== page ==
Mr. Barth

Stephen Barth

Founder

HospitalityLawyer.com

Stephen Barth, author of Hospitality Law and coauthor of Restaurant Law Basics, is an attorney, the founder of HospitalityLawyer.com, the annual Hospitality Law Conference series, and the Global Congress on Legal, Safety, and Security Solutions in Travel. As a professor at the Conrad N. Hilton College of Hotel and Restaurant Management at the University of Houston, he teaches courses in hospitality law and leadership. He has over twenty years of experience in hospitality operations, including line positions, management, and ownership.

Professor Barth is a founding member of the Hospitality Industry Bar Association. He is a member of the State Bar of Texas. He is also a mediator and a strong proponent for alternative dispute resolution.

In addition to being a resource for travel and hospitality press, Professor Barth and his work have been quoted in the New York Times, USAToday, and the Houston Business Journal among others.

Professor Barth’s articles on legal and leadership issues have appeared in Lodging Hospitality, Hotel and Motel Management, CHEERS, NightClub and Bar, and HospitalityLawyer.com. He speaks regularly on many issues for the travel, lodging, restaurant, club, and health care industries.

His presentations focus on emotional intelligence, social intelligence, positive leadership techniques, and methods for preventing liability in the hospitality industry. He assisted the National Restaurant Association in developing its Safety and Security Seminar and its Responsible Service of Alcohol program. Other presentations developed by Stephen include STEM the Tide of Litigation, Positive Leadership for Positive Performance, A Model for Reducing Worker’s Compensation Costs for the Hospitality Industry, Enhancing Your Presentation Effectiveness, Managing Your Emotional Energy, and Legal Updates for Lodging, Restaurant and Club Operations.

Professor Barth earned his Law degree, Master of Arts in Communications, and a Bachelor of Arts degree with honors in Economics from Texas Tech University. In 1995 he was recognized by the City of Houston for his accomplishments as a faculty member at the University of Houston, and in 1996 he received the Dean’s Award for Teaching Excellence at the Conrad N. Hilton College, University of Houston. In 1998 Professor Barth was awarded the University Teaching Excellence Award, the highest recognition of teaching bestowed by the University of Houston. In 2000 he received the University of Houston’s Distance Education Award. In 2001 he launched HospitalityLawyer.com, and in 2002 he initiated the annual Hospitality Law Conference series. In 2003 Professor Barth created the Electronic Journal of Hospitality Legal, Safety, and Security Research. In 2007 he was the recipient of the Hilton College Outstanding Teacher award. In 2009, he received the Hilton College “HVS” Research Award. In 2011 he launched the Global Congress on Legal, Safety, and Security Solutions in Travel.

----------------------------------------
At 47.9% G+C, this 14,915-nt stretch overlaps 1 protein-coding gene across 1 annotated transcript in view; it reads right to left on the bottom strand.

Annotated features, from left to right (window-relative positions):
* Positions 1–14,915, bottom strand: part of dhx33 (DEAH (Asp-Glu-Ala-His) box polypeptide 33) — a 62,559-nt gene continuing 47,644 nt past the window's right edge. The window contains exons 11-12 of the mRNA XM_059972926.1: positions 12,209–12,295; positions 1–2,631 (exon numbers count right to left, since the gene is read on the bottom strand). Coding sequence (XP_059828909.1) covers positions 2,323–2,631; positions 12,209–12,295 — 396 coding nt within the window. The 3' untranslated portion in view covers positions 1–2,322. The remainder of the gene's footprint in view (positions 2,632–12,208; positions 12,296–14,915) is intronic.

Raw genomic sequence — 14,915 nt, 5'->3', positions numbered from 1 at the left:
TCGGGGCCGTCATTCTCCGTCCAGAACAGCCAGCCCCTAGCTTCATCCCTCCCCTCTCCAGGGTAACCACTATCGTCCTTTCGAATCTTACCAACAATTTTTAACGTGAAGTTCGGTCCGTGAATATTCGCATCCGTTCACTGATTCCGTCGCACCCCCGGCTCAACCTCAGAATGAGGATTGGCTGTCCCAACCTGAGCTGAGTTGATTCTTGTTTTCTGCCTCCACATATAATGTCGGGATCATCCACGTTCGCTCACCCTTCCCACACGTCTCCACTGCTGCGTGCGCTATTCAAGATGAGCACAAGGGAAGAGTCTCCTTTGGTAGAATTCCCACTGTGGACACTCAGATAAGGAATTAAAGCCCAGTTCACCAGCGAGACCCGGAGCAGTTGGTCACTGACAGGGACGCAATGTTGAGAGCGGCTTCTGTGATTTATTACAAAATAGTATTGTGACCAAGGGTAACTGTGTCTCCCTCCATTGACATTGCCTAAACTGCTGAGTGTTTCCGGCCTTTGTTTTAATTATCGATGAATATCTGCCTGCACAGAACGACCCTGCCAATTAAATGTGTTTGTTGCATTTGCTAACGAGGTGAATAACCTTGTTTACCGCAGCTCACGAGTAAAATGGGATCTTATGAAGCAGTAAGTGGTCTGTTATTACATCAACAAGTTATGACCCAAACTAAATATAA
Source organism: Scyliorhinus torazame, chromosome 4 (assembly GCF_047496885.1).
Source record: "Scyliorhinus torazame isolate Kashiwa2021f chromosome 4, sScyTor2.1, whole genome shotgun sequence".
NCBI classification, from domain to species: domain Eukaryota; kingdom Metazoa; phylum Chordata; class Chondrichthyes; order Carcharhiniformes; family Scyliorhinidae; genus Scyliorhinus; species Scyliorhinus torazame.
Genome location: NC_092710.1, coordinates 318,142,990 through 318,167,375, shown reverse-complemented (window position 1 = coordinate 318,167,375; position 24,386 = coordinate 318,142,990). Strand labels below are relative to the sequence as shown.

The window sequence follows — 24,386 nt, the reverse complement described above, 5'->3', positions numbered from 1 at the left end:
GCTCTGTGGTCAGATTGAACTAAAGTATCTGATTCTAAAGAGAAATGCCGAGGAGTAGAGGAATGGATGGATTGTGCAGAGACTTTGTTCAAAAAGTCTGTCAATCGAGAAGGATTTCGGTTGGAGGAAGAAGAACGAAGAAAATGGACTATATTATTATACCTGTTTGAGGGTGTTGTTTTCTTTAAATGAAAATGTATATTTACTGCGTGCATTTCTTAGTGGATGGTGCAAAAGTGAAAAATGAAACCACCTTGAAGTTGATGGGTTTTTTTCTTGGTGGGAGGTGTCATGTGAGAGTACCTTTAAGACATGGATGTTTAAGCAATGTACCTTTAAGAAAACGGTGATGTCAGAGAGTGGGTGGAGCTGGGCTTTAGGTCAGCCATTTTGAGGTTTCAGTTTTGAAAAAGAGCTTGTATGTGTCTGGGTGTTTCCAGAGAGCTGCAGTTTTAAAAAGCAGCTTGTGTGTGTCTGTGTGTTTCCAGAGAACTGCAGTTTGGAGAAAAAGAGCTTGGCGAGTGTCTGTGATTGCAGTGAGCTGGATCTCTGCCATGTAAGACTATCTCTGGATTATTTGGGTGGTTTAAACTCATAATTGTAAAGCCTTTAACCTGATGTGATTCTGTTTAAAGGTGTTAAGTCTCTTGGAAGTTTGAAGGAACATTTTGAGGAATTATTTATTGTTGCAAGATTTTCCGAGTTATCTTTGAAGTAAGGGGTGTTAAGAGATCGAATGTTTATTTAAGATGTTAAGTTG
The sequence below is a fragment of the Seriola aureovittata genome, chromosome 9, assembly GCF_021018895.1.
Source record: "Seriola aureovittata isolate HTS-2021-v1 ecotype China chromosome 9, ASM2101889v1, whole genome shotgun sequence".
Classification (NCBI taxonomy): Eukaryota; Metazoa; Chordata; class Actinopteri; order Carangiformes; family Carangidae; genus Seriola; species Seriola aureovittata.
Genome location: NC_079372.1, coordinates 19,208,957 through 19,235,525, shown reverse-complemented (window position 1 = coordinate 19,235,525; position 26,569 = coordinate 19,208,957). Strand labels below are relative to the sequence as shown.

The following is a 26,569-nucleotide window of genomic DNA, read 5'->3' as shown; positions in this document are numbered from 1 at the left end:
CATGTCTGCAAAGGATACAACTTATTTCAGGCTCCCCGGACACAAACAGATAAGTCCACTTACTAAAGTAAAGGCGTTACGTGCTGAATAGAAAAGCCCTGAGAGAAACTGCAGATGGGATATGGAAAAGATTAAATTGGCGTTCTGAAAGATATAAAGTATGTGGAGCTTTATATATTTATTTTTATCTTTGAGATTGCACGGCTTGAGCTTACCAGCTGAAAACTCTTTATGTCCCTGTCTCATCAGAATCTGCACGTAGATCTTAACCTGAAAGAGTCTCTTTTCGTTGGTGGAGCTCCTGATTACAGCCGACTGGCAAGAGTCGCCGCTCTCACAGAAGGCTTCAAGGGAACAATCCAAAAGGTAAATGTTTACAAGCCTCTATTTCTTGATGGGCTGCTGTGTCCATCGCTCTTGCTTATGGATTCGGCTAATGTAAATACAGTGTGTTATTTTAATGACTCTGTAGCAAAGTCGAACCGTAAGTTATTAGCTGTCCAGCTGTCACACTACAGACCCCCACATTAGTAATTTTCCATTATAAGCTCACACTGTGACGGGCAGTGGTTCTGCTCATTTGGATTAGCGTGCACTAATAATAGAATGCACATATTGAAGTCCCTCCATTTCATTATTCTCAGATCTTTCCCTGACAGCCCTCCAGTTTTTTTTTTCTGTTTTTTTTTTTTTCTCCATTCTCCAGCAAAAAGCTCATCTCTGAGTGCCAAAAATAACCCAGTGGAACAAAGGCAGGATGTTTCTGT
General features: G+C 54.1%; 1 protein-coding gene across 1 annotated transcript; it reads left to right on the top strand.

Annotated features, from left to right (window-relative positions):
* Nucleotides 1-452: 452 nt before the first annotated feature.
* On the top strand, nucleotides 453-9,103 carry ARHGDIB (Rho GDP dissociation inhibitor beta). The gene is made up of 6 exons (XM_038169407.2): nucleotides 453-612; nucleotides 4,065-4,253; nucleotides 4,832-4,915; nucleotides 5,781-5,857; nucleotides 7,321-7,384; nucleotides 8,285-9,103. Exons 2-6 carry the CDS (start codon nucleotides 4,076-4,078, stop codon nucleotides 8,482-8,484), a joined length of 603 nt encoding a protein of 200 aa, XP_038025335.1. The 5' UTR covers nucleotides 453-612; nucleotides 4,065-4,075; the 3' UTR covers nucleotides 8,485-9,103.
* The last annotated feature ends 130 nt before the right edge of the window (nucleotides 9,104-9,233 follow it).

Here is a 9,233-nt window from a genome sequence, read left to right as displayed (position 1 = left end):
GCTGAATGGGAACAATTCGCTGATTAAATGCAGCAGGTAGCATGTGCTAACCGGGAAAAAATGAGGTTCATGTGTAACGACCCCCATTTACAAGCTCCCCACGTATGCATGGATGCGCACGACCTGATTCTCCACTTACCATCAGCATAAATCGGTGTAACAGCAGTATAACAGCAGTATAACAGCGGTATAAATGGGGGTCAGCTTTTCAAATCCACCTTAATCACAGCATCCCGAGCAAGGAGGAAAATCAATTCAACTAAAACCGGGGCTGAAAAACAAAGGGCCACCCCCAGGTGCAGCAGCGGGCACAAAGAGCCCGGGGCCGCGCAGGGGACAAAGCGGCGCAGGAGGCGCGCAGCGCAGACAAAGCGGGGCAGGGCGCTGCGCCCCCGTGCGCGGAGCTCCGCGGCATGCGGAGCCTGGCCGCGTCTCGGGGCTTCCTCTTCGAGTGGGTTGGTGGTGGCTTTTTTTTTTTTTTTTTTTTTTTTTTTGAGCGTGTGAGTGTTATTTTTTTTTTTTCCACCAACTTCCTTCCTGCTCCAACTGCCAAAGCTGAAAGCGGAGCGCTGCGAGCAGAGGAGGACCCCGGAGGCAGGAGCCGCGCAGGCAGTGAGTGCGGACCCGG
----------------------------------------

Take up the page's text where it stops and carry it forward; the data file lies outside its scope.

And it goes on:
Mr. Barth can be contacted at 713-963-8800 or SBarth@HospitalityLawyer.com

Coming Up In The March Online Hotel Business Review


Feature Focus
Human Resources: Strategies to Find and Keep the Best Employees
The hotel industry is notoriously rife with employee issues and human resource professionals are typically charged with the task of solving them. These issues can often seem daunting, given the myriad of problems HR departments encounter every day. Increasingly, issues such as workplace violence, workplace safety, workforce diversity, drug and alcohol abuse, labor shortages, inter-departmental conflicts, and compliance with all legal, employment and government regulations have become more prevalent in recent years. However, according to a recent survey, the biggest challenges human resource professionals face involves recruiting, training, retaining and rewarding employees. More than one-half (59%) of HR professionals believe that recruiting, training and rewarding their best employees, and developing the next generation of corporate leaders, will be their greatest challenges. About one-third (34%) predict the challenges will be creating a corporate culture that attracts the best employees, and finding people with the specialized skills the organization requires. Of course, all of these efforts are part of a strategy to reduce employee turnover - an issue that continues to plague the industry. An average hotel spends 33 percent of its revenues on labor costs, but employee turnover in the industry can be as high as 31 percent. A high rate of turnover dramatically disrupts operations and profitability, and it falls to HR professionals to address and resolve this area of concern. The March Hotel Business Review will document some of the biggest challenges HR professionals are currently facing, and will report on some of the best practices they are employing to achieve their goals.